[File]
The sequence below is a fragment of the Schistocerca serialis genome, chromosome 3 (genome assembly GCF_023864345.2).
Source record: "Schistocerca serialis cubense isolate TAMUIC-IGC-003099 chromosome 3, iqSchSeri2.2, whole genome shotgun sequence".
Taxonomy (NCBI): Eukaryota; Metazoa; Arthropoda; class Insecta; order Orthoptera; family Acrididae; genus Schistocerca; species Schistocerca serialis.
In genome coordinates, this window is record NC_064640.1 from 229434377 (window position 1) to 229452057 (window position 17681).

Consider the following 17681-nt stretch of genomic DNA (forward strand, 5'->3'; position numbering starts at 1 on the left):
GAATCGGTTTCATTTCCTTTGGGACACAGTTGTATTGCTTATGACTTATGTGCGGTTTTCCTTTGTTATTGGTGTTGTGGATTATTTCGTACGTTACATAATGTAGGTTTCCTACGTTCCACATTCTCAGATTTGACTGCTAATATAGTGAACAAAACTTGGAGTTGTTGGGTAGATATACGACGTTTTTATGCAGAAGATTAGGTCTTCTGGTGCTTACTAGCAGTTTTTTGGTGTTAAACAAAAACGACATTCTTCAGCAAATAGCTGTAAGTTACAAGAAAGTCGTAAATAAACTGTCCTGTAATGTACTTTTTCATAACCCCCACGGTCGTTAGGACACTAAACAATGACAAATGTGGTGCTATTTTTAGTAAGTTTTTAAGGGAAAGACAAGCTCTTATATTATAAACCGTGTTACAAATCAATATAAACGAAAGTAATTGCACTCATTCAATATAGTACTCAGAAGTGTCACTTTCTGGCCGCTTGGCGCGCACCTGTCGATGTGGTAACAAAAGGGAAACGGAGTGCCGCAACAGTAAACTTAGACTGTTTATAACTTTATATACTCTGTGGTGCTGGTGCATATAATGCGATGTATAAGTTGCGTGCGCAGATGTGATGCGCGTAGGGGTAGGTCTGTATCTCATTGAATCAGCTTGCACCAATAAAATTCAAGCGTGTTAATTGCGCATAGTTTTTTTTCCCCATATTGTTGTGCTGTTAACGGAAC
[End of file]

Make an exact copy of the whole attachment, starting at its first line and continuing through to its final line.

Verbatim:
The sequence below is a fragment of the Schistocerca serialis genome, chromosome 3 (genome assembly GCF_023864345.2).
Source record: "Schistocerca serialis cubense isolate TAMUIC-IGC-003099 chromosome 3, iqSchSeri2.2, whole genome shotgun sequence".
Taxonomy (NCBI): Eukaryota; Metazoa; Arthropoda; class Insecta; order Orthoptera; family Acrididae; genus Schistocerca; species Schistocerca serialis.
In genome coordinates, this window is record NC_064640.1 from 229434377 (window position 1) to 229452057 (window position 17681).

Consider the following 17681-nt stretch of genomic DNA (forward strand, 5'->3'; position numbering starts at 1 on the left):
GAATCGGTTTCATTTCCTTTGGGACACAGTTGTATTGCTTATGACTTATGTGCGGTTTTCCTTTGTTATTGGTGTTGTGGATTATTTCGTACGTTACATAATGTAGGTTTCCTACGTTCCACATTCTCAGATTTGACTGCTAATATAGTGAACAAAACTTGGAGTTGTTGGGTAGATATACGACGTTTTTATGCAGAAGATTAGGTCTTCTGGTGCTTACTAGCAGTTTTTTGGTGTTAAACAAAAACGACATTCTTCAGCAAATAGCTGTAAGTTACAAGAAAGTCGTAAATAAACTGTCCTGTAATGTACTTTTTCATAACCCCCACGGTCGTTAGGACACTAAACAATGACAAATGTGGTGCTATTTTTAGTAAGTTTTTAAGGGAAAGACAAGCTCTTATATTATAAACCGTGTTACAAATCAATATAAACGAAAGTAATTGCACTCATTCAATATAGTACTCAGAAGTGTCACTTTCTGGCCGCTTGGCGCGCACCTGTCGATGTGGTAACAAAAGGGAAACGGAGTGCCGCAACAGTAAACTTAGACTGTTTATAACTTTATATACTCTGTGGTGCTGGTGCATATAATGCGATGTATAAGTTGCGTGCGCAGATGTGATGCGCGTAGGGGTAGGTCTGTATCTCATTGAATCAGCTTGCACCAATAAAATTCAAGCGTGTTAATTGCGCATAGTTTTTTTTCCCCATATTGTTGTGCTGTTAACGGAAC